* * * The passage in I Kings 3:15-28 and 4:1 is read as the Haftara of Parshas Miketz, Genesis 41:1-44:17 unless this parshah is read on Shabbos Chanukah * * *



David had been king over Judah in Hebron before he was accepted as king over all Israel . It is a tribute to David's lifelong struggle that the entire nation was now able to unite in accepting one king. They did so because they saw Solomon's divinely-bestowed wisdom and everyone rejoiced in his kingship (Rashi on v 1).

Listed first and foremost among Solomon's officers is the Priest - because the entire national agenda was now focused on building a functioning Temple . Solomon had scribes to write down his governmental decisions and dispatch them for execution; he had a MAZKIR (lit. "one who makes you remember") i.e. a "secretary" to make records of events and archive them. Like Saul and David, Solomon had his commander-in-chief. Listed among his officers is also "the king's friend" - presumably one who was likewise very wise indeed and with whom Solomon doubtless loved to fathom the depths of wisdom.


Solomon's kingship is portrayed as a model of good order, in which twelve NETZIVIM, "appointed officers", were in charge of collecting all the provisions, materials and other needs of the royal household and army from twelve regions into which the Land of Israel was divided. These regions did NOT correspond to the territorial portions of the Twelve Tribes, which were uneven both in area and in the kind of land they comprised. Rather, these twelve regions represented a fair division of the entire land into portions each one of which could sustain the royal household for one of the twelve months of the year (Radak on v 8).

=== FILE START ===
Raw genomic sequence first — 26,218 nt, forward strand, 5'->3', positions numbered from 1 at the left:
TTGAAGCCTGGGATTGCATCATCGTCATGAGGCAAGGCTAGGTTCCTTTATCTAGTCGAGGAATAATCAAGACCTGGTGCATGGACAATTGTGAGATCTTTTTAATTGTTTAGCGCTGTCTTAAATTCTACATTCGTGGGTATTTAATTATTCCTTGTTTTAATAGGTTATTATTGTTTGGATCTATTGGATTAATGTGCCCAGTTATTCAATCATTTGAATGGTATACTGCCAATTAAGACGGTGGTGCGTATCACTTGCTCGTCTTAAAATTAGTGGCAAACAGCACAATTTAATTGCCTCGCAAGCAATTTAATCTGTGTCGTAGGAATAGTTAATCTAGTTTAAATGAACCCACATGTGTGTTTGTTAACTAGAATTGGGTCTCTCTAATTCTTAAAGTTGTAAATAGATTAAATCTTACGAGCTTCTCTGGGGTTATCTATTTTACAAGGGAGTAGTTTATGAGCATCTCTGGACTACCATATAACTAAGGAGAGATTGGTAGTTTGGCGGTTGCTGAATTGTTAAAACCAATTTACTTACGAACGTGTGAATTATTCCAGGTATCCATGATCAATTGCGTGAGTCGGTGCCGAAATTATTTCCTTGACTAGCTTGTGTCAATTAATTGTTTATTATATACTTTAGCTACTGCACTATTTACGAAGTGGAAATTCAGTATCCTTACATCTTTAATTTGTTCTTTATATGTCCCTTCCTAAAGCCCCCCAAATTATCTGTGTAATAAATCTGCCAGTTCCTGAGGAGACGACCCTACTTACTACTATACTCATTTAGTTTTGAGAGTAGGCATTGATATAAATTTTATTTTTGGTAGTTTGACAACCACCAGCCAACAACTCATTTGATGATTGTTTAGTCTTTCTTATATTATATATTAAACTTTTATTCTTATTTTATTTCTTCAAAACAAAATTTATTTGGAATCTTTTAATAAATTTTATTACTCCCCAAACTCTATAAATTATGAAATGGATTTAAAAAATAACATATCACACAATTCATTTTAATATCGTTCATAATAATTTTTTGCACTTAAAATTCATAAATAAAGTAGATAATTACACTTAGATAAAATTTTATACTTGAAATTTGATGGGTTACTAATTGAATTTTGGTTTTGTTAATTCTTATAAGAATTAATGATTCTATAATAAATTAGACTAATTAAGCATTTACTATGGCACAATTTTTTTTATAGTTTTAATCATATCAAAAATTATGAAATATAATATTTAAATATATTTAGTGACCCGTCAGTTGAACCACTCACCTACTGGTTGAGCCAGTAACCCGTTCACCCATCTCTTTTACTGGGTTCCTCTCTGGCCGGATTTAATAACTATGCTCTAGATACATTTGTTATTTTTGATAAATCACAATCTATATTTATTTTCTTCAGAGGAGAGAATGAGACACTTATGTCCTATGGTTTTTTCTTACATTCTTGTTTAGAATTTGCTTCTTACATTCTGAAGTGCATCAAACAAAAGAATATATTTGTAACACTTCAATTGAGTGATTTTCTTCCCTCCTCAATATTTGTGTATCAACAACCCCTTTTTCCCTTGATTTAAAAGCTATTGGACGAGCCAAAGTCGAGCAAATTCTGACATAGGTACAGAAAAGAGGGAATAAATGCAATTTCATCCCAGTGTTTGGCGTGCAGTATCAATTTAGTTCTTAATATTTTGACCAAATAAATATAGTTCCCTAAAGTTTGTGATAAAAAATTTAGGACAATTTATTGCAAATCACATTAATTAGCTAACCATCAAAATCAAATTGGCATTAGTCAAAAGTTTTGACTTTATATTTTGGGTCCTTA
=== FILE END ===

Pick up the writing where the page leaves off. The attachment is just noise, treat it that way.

The twelve months of the year correspond to the twelve possible permutations of the holy "essential" name of God, "HaVaYaH" (YKVK). These are discussed at length in SEFER YETZIRA, the earliest kabbalistic text, attributed to our father Abraham. This was certainly known to Solomon (whose Proverbs contain certain allusions to the wisdom of Sefer Yetzirah).

Just as the "sun" of the Name of HaVaYaH (=Zeir Anpin) shines month by month with different permutations to the "moon" of MALCHUS, "kingship" (=Nukva), so King Solomon (MALCHUS, the receiving vessel of Zeir Anpin=Chochmah) received his PARNASSAH ("livelihood") from TWELVE different regions of Eretz Israel , which itself corresponds to the Partzuf of Malchus.

" Judah and Israel multiplied like the sand of the sea in multitude, eating and drinking and rejoicing" (v 20). "In the time of Solomon they were blessed with the fruit of the womb and they multiplied, as did the fruits of their animals and their land, and they ate and drank and rejoiced, for they had no fear of any enemy" (RaDaK on v 20).

May a new golden age even greater than that of Solomon speedily be inaugurated by the building of the Holy Temple that we now await!



By Rabbi Avraham Yehoshua Greenbaum